This post contains a brief overview of how I do the commercial madness bracket in my class and possible extensions.
The response for this year’s Navidad Madness and Noël Madness has been extremely overwhelming. There have been over 6,000 downloads and over 15,000 views (and counting….) just in the past four days. It also has been great seeing the Tweets with #Navidadmadness and #Noëlmadness. Keep tweeting! I hope your students enjoy the madness as much as mine do.
Here is what I do each class with the commercial madness:
- I do two commercials each class. Some classes I do four commercials in one class just to make sure that we get through all the rounds. My students love doing them so doing four of them is not overload. In fact, they would be happy to do more.
- I hand them the bracket. We fill it out together. I do one bracket for all of my classes combined but you can certainly do one bracket per individual class.
- I introduce each commercial by either doing PQA, talk about what they will see, reading the transcript, looking at screenshots. Then we watch the commercial and then do the activity together. I also do what I need to do to make it comprehensible. Then we re-watch the commercial.
- After seeing both commercials, the class votes for their favorite. We keep going until we have declared the champion.
- Since I do a combined bracket, they find out which one moves on the next class (a little suspense).
- This usually takes no more than thirty minutes. It is, however, possible to go into more depth with each commercial.
Possible Extension Activities:
There is so much that you can do with each commercial. It is your choice as to how far in depth you go and how much time you spend with each commercial. I tend to do more with the commercials that win.
- MovieTalk the commercial
- write up important events in the target language and cut them up into strips. Students have to put them in the logical order, either in groups or kinesthetically.
- running dictation with sentences from the commercial
- Venn diagram: compare two commercials or compare two people in a commercial
- Freeze frame: teacher reads a sentence in the TL (an action from a commercial) and a group or the entire class freezes the action.
- Word cloud: create a word cloud from a commercial and students circle the word as they hear it when watching a commercial.
- Personalize! With the Spanish commercial for Juguettos, ask students what they are asking for Christmas using the structure ‘me lo pido.’
- Screenshot sort: Print out screenshots from a commercial and students have to put them in the correct order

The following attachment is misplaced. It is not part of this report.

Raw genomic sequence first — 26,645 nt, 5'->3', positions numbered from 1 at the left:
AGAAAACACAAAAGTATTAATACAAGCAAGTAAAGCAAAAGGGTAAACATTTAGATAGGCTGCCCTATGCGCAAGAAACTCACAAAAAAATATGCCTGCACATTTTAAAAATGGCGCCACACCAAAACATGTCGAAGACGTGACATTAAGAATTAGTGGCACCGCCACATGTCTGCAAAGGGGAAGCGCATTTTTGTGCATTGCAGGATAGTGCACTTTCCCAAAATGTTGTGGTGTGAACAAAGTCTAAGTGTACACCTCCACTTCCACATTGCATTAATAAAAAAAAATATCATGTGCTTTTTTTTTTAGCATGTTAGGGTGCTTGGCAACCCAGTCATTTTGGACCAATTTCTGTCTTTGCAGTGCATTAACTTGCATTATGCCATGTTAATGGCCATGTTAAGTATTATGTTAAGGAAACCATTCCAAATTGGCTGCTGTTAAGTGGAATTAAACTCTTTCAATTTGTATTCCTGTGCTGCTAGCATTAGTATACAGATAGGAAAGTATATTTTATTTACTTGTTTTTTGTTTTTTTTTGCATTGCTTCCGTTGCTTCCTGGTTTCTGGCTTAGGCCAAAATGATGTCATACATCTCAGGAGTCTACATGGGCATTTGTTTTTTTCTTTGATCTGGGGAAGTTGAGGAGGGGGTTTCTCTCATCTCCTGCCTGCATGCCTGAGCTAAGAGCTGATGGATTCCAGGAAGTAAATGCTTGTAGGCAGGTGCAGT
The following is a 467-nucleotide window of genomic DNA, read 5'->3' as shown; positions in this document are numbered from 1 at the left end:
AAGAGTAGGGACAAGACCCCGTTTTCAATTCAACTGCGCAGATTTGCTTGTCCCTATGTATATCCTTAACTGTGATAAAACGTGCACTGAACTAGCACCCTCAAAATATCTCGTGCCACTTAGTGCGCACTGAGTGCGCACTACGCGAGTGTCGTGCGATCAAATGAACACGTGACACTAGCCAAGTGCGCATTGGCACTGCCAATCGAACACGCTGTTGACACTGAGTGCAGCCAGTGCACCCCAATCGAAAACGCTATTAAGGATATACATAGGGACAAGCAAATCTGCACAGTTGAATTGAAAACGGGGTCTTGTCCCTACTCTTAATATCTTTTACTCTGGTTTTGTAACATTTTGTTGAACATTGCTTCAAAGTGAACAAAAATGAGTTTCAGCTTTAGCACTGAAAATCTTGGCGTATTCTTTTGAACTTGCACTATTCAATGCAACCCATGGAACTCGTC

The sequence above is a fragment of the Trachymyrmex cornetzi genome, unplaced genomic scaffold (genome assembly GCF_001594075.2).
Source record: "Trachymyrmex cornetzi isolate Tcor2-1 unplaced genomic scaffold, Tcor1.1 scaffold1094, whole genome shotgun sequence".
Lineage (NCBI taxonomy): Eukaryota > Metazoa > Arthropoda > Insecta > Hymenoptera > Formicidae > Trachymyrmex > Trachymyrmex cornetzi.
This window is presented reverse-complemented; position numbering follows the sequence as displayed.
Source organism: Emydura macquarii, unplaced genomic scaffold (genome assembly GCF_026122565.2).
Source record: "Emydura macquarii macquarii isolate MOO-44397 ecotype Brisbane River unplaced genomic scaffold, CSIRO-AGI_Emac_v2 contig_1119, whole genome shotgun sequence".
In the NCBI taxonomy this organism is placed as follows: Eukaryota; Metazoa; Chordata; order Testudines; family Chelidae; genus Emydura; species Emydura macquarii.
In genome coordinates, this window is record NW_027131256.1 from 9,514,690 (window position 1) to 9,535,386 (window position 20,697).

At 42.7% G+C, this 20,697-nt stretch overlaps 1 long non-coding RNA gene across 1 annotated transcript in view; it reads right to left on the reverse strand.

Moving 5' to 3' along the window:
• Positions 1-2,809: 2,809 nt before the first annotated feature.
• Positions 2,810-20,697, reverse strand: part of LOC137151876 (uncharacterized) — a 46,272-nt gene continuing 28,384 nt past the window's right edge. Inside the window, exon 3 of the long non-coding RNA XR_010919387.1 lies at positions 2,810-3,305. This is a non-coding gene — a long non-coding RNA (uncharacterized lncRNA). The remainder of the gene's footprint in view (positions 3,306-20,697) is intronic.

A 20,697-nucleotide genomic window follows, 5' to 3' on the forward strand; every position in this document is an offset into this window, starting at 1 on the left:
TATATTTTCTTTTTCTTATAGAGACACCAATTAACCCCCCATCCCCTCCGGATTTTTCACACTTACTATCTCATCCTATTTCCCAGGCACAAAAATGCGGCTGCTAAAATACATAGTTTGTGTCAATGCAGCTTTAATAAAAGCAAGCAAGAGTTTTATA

- Screenshot retell: students sit in a circle, put printed screenshots in the middle of the circle upside down. One at a time, a student chooses a paper and tells what is happening in the TL.
- Drawing: Students can create an Instagram post of their favorite part of the commercial. Or teacher can describe a scene in the TL and students draw it.
- Assessments: There are many possibilities for assessments including interpretive reading and listening, presentational writing, and speaking.
- Culture: Explore the culture of Christmas and the places and companies of each commercial.
Here is a great activity from Melanie Ryan:
Using the STORYTELLING STRING, students create and tell stories (often crazy ones!) in the target language. Although you can do this activity in a larger group, I suggest a group of 3 – 4 students.
1. Before class, the teacher prepares one long string per group. The string has knots tied at irregular intervals.
2. The first person in the group begins to tell a story while moving his/her hand slowly along the piece of string.
3. When the student arrives at a knot in the string, the string is passed on to the next person in the circle who continues the story while moving his/her fingers slowly along the piece of string. He/she must pick up where the story left off and continue the story until he/she reaches the next knot in the string.
4. The string will likely go around the circle multiple times.
5. The person who has the final stretch of string must finish the story.
6. If the group runs out of things to say, the students could predict what will happen next by switching to the future tense. 7. At the end of the activity, the teacher might call on a group to summarize its story for the class.
-With a print ad or commercial ad, students can tell the story.
-Ask students to include transition works (then, next, after, etc.).
-This activity lends itself well to narration in the past. It’s especially fun for Halloween. (It was a dark and stormy night…)
-When students are finished with the story, you could:
-ask them to draw the story (interpretive mode)
– ask the students to regroup and find a student from another group and tell the story (presentational mode)
– ask the students to write the story (presentational mode)
Last year, Annabelle Williamson (La Maestra Loca) posted some great extension activities with last year’s bracket. You can find them HERE. They are extremely adaptable to any commercial and allowed her to simplify her month of December.
Abby Jones shared this on Twitter. She used the commercial as a way to provide compelling comprehensible input by using the structure ‘es’ ‘son’.
Pamela Mejia just tweeted this fantastic slideshow and additional activities to be used during Navidad Madness.
With the commercial madness, I keep it fun, compelling, and comprehensible. If you create any extension activities with the commercial madness, let me know!
Added 12/9/18: Here is a Google slideshow shared by Carol Kovatch for the 2018 Navidad Commercial Madness:
Added 12/9/18: Here are some extra activities shared by Cécile Lainé for the Noël Commercial Madness: